To bid thy pen th' unlook'd-for story tell,
Falsehood avow'd, that shame, nor sorrow knows.
O! when we meet,-(to meet we're destin'd, try
To avoid it as thou may'st) on either brow,
Nor in the stealing consciousness of eye,
Be seen the slightest trace of what, or how
We once were to each other;-nor one sigh
Flatter with weak regret a broken vow!
With the Same Present
Thou, who with firm, free step, as life arose,
Led thy loved friend where sacred Deva flows,
On Wisdom's cloudless sun with thee to gaze,
And build your eyrie on that rocky maze;
Ah, ELEANORA! wilt thou gently deign
To bid these nets the tribute lines contain,
When Virtue, Genius, Rank, and Wealth, combine,
To pay ow'd homage at so pure a shrine?
And O! when kindling with the lovely theme,
The blest reality of Hope's fond dream,
Friendship, that bliss unshar'd disdains to know,
Nor sees, nor feels one unpartaken woe;
When for such worth, in each exalted mind,
Resolv'd as man, and more than woman kind,
Their warm admirers ask a length of years,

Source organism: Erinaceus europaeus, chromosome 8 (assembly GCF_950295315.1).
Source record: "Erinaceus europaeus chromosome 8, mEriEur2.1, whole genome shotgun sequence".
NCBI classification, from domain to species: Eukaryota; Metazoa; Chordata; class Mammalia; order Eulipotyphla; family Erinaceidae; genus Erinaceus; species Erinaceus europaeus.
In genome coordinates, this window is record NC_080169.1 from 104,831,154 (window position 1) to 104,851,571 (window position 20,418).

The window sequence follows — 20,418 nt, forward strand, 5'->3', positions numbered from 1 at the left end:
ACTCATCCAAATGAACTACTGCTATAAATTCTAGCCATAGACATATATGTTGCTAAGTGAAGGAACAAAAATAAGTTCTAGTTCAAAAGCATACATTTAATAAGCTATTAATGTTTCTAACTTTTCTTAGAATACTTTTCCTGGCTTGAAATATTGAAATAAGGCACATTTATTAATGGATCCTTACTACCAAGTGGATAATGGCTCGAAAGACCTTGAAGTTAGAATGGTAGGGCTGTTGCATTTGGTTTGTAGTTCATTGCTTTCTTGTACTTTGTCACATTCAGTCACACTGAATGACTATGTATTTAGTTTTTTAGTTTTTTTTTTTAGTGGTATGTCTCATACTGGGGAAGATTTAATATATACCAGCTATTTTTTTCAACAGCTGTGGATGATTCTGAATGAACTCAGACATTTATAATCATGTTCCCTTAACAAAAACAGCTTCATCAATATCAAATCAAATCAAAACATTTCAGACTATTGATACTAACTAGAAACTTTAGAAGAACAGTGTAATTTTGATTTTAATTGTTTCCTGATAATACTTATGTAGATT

Unchill'd by terror, and unstain'd by tears,
Then may the fervent benedictions lie!
And long, long hence meet ELEANORA'S eye,
While with her ZARA'S it shall frequent rove
The treasur'd records of esteem, and love!
Where to Read More...
- Anna Seward
(1747-1809): Poems on Female Friends Poems
By Anna Seward (1810)
- Anna Seward, Letters of Anna Seward: Written Between the Years
1784 and 1807, edited by Walter Scott, 6 volumes (Edinburgh: Constable
and Co., 1811)
- Anna Seward, The Poetical Works of Anna Seward; With Extracts from
Her Literary Correspondence, edited by Walter Scott, 3 volumes (Edinburgh:
John Ballantyne and Co., 1810)
- Walter Scott, Biographical Memoirs of Eminent Novelists, and Other
Distinguished Persons, volume 2 (Edinburgh: R. Cadell, 1834; New
York: Books for Libraries Press, 1972)
- Margaret Eliza Ashmun, The Singing Swan: An Account of Anna Seward
and Her Acquaintance with Dr. Johnson, Boswell, and Others of Their
Time (New Haven: Yale University Press, 1931)
- Lillian Faderman, Surpassing the Love of Men: Romantic Friendship
and Love Between Women from the Renaissance to the Present (New
York: William Morrow, 1981), pp 132-138
- E. V. Lucas, A Swan and Her Friends (London: Methuen, 1907)